NEW YORK (AP) -- The government is reporting an increase in teen U.S. girls getting a controversial cervical cancer vaccine - but it's not much of a bump.<br />
Last year's rise follows a couple of years when the HPV vaccination rate was flat.<br />
For girls ages 13 to 17, the rate is now up to about 38 percent from 33 percent.<br />
The CDC on Thursday reported the latest rates for the vaccine that protects against human papillomavirus, or HPV. The sexually transmitted bug can cause cervical cancer, genital warts and other illnesses.<br />
The vaccine has been available since 2006.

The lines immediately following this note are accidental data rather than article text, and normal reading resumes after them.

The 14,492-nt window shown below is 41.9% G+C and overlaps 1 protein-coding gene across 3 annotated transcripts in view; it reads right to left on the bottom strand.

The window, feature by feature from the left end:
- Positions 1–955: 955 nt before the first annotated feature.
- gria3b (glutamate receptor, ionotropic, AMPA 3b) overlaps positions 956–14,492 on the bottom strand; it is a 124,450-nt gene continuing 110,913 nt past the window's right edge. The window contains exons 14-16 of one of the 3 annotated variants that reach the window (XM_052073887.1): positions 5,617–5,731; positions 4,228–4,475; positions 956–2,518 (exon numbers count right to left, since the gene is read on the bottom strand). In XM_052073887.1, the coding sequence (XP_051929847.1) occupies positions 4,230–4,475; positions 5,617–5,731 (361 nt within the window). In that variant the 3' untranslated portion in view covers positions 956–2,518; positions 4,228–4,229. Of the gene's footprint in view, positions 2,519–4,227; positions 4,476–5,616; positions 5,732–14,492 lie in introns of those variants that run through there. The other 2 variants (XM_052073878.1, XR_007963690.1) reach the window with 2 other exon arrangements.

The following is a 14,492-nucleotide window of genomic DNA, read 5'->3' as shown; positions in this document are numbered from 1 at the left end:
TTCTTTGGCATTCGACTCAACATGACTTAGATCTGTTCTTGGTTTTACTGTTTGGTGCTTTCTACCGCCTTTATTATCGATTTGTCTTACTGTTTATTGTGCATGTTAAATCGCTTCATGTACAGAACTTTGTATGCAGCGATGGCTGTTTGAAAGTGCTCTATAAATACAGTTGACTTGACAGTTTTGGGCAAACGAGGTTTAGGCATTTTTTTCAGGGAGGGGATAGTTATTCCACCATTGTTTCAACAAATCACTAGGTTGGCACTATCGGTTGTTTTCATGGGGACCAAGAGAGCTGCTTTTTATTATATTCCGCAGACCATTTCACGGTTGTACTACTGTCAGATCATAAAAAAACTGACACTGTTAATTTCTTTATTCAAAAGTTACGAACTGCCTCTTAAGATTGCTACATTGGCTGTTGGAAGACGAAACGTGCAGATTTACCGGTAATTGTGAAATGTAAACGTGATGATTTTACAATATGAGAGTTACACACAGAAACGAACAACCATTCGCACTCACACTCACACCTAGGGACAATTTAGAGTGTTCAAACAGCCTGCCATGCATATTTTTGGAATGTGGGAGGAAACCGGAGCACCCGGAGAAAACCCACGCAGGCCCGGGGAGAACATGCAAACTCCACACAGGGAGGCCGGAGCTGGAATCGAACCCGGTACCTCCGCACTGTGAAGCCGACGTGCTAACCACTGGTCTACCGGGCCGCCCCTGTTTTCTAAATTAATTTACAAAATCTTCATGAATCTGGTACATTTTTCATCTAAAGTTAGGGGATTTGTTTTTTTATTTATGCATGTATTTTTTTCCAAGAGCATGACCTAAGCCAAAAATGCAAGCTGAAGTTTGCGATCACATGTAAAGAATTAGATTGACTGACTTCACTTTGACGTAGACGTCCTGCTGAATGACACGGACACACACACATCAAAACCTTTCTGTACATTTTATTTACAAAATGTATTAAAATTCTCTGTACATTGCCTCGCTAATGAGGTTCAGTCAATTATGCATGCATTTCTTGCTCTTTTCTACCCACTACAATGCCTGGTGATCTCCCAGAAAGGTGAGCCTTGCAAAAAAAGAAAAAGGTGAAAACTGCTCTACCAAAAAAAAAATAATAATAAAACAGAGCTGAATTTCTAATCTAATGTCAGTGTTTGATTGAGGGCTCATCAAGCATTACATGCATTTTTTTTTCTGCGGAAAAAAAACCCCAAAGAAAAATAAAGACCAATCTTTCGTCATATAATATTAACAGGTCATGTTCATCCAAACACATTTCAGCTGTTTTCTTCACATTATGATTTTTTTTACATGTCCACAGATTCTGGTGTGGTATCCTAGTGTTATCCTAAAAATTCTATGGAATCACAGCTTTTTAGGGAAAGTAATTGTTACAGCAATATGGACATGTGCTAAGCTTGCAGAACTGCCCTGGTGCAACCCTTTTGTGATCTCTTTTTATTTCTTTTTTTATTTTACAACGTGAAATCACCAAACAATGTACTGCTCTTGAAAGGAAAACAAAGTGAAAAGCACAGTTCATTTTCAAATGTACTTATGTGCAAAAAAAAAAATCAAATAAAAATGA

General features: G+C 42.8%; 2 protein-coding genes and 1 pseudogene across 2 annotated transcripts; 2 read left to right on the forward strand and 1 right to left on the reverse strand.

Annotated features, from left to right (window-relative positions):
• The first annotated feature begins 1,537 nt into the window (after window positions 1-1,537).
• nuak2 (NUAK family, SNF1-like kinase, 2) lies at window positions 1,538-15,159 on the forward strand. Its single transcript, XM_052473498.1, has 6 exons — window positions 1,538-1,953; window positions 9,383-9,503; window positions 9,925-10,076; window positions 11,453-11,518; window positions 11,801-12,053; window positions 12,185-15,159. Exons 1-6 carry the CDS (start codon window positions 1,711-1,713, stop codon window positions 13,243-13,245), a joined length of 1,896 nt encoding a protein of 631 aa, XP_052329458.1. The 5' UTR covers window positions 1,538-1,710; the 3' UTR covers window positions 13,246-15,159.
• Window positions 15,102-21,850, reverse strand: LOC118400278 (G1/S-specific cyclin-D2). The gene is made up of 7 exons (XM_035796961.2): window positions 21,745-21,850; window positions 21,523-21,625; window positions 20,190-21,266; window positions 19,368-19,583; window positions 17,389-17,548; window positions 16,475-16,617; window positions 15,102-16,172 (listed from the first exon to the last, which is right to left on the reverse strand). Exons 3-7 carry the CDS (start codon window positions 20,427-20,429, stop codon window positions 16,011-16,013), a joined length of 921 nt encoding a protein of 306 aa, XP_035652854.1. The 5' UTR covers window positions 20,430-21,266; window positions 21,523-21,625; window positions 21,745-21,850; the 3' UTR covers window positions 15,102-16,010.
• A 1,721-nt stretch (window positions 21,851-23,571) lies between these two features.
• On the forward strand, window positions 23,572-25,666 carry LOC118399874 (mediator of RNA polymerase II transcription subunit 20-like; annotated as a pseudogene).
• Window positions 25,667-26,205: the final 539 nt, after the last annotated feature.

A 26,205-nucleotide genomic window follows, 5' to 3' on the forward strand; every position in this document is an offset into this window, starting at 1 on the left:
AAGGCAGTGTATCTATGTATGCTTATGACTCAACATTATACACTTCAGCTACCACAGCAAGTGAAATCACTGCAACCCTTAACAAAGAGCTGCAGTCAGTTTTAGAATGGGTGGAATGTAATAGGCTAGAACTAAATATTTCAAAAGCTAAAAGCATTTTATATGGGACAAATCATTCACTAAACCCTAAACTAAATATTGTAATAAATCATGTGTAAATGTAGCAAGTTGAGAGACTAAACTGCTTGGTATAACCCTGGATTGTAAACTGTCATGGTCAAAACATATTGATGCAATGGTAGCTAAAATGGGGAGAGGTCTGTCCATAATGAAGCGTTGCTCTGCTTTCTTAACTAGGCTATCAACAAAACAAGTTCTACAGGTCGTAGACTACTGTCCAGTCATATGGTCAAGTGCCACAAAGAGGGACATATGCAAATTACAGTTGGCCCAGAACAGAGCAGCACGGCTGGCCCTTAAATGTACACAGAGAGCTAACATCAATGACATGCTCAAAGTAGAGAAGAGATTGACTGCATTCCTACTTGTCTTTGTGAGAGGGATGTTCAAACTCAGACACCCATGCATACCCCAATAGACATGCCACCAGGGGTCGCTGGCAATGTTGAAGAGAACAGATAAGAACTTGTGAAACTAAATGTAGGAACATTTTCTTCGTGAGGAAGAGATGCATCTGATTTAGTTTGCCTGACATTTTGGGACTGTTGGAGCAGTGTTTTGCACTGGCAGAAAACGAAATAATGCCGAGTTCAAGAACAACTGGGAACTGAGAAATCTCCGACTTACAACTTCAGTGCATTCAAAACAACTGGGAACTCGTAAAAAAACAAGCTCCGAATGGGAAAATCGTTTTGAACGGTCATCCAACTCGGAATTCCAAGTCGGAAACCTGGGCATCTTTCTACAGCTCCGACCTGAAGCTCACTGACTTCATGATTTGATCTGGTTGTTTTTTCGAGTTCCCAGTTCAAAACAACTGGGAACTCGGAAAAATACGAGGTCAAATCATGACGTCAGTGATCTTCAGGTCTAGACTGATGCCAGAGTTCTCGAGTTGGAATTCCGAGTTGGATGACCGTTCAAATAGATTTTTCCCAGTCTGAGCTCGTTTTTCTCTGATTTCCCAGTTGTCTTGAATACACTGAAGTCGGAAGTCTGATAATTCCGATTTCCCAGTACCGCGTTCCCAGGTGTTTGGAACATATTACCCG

A blustery winter storm dumped snow and ice across the West on Wednesday, making driving treacherous in the mountains from California to the Rockies and forcing residents and party-goers in some usually sun-soaked cities to bundle up for a frosty New Year's.
Donald Trump, the presumptive Republican nominee for president, released Wednesday a list of 11 potential Supreme Court justices he plans to vet to fill the seat of late Justice Antonin Scalia if he's elected to the White House.